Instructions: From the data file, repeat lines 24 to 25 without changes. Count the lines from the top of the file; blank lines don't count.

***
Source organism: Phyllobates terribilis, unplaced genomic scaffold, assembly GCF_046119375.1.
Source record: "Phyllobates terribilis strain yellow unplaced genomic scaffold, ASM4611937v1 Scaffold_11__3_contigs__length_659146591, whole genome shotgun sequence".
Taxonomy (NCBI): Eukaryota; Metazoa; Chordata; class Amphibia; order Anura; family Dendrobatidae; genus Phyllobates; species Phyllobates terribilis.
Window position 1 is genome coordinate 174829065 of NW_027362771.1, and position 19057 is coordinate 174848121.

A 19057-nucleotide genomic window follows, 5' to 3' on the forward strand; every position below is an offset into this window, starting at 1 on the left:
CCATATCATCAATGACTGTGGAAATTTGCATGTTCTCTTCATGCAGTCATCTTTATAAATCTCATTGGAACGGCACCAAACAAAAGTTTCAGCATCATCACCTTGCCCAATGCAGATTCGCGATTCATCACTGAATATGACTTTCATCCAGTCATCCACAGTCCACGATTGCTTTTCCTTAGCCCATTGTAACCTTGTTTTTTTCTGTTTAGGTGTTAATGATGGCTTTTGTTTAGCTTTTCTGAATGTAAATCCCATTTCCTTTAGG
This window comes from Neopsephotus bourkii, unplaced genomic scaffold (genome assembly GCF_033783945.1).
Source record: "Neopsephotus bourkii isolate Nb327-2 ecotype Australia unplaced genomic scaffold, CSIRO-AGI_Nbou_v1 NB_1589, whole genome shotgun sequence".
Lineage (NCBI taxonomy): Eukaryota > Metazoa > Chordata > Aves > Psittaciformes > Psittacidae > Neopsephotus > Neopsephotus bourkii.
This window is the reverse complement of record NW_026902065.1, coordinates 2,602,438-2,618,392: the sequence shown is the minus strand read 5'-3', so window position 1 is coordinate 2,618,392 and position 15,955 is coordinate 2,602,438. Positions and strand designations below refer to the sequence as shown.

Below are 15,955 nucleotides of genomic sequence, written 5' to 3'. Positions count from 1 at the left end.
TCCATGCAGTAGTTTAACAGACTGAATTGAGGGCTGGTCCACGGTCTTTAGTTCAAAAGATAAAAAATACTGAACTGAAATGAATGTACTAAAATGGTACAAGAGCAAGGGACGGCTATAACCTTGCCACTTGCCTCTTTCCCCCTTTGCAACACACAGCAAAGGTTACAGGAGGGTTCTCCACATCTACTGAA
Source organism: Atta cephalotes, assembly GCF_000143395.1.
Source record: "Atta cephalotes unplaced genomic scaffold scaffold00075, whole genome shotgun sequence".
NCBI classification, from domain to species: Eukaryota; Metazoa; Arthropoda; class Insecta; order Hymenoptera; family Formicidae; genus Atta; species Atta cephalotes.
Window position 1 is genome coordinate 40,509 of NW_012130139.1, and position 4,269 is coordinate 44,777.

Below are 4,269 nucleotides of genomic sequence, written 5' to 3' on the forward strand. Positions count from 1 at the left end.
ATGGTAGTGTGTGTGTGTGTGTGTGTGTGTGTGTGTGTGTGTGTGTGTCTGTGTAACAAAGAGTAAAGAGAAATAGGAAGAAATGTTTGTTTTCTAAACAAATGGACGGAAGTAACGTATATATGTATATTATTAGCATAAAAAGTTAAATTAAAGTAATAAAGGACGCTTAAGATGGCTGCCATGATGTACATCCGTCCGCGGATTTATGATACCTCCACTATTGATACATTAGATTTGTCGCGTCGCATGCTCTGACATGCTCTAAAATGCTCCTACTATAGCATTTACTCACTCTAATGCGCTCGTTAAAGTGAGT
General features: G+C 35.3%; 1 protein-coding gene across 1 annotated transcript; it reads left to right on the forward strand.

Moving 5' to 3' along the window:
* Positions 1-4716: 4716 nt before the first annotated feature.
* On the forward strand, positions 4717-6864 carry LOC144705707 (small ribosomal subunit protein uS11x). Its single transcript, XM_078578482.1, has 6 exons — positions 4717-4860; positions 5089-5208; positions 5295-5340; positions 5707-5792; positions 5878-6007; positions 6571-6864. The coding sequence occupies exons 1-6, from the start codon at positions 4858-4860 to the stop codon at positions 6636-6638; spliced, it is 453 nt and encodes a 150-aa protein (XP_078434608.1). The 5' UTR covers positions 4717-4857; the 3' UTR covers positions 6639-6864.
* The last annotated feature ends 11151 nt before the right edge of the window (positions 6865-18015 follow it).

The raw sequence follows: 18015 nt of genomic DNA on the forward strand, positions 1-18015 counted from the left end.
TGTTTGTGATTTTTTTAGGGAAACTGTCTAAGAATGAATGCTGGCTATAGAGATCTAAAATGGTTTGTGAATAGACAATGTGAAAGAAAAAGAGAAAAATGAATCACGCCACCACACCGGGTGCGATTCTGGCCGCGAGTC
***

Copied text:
The raw sequence follows: 18015 nt of genomic DNA on the forward strand, positions 1-18015 counted from the left end.
TGTTTGTGATTTTTTTAGGGAAACTGTCTAAGAATGAATGCTGGCTATAGAGATCTAAAATGGTTTGTGAATAGACAATGTGAAAGAAAAAGAGAAAAATGAATCACGCCACCACACCGGGTGCGATTCTGGCCGCGAGTC